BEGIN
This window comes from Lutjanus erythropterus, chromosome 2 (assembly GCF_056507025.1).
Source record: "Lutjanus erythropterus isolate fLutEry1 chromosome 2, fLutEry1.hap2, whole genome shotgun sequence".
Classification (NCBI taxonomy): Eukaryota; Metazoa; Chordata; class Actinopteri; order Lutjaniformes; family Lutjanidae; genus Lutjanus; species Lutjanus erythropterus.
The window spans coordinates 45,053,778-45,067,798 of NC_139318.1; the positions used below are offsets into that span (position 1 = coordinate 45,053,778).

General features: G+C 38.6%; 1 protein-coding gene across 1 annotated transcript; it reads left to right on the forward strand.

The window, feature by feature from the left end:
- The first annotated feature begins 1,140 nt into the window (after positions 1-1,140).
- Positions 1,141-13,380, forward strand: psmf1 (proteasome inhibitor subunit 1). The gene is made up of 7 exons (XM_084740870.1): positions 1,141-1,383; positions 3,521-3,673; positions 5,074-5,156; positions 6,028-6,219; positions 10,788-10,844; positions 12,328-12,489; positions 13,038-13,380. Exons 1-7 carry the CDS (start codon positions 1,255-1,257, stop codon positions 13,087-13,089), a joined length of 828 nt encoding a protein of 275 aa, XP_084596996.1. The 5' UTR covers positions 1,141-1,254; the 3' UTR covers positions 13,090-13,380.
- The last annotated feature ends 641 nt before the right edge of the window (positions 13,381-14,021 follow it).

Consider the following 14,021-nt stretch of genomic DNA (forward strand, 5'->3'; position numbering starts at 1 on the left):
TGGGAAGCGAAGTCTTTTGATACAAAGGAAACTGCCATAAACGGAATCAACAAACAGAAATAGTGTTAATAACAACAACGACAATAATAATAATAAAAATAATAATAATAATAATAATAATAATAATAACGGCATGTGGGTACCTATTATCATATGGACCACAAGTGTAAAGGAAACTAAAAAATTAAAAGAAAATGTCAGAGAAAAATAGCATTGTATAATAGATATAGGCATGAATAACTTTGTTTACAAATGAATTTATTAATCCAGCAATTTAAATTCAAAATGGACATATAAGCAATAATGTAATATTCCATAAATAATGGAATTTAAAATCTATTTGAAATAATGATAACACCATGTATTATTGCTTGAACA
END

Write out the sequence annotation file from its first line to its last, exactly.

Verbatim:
This window comes from Lutjanus erythropterus, chromosome 2 (assembly GCF_056507025.1).
Source record: "Lutjanus erythropterus isolate fLutEry1 chromosome 2, fLutEry1.hap2, whole genome shotgun sequence".
Classification (NCBI taxonomy): Eukaryota; Metazoa; Chordata; class Actinopteri; order Lutjaniformes; family Lutjanidae; genus Lutjanus; species Lutjanus erythropterus.
The window spans coordinates 45,053,778-45,067,798 of NC_139318.1; the positions used below are offsets into that span (position 1 = coordinate 45,053,778).

General features: G+C 38.6%; 1 protein-coding gene across 1 annotated transcript; it reads left to right on the forward strand.

The window, feature by feature from the left end:
- The first annotated feature begins 1,140 nt into the window (after positions 1-1,140).
- Positions 1,141-13,380, forward strand: psmf1 (proteasome inhibitor subunit 1). The gene is made up of 7 exons (XM_084740870.1): positions 1,141-1,383; positions 3,521-3,673; positions 5,074-5,156; positions 6,028-6,219; positions 10,788-10,844; positions 12,328-12,489; positions 13,038-13,380. Exons 1-7 carry the CDS (start codon positions 1,255-1,257, stop codon positions 13,087-13,089), a joined length of 828 nt encoding a protein of 275 aa, XP_084596996.1. The 5' UTR covers positions 1,141-1,254; the 3' UTR covers positions 13,090-13,380.
- The last annotated feature ends 641 nt before the right edge of the window (positions 13,381-14,021 follow it).

Consider the following 14,021-nt stretch of genomic DNA (forward strand, 5'->3'; position numbering starts at 1 on the left):
TGGGAAGCGAAGTCTTTTGATACAAAGGAAACTGCCATAAACGGAATCAACAAACAGAAATAGTGTTAATAACAACAACGACAATAATAATAATAAAAATAATAATAATAATAATAATAATAATAATAACGGCATGTGGGTACCTATTATCATATGGACCACAAGTGTAAAGGAAACTAAAAAATTAAAAGAAAATGTCAGAGAAAAATAGCATTGTATAATAGATATAGGCATGAATAACTTTGTTTACAAATGAATTTATTAATCCAGCAATTTAAATTCAAAATGGACATATAAGCAATAATGTAATATTCCATAAATAATGGAATTTAAAATCTATTTGAAATAATGATAACACCATGTATTATTGCTTGAACA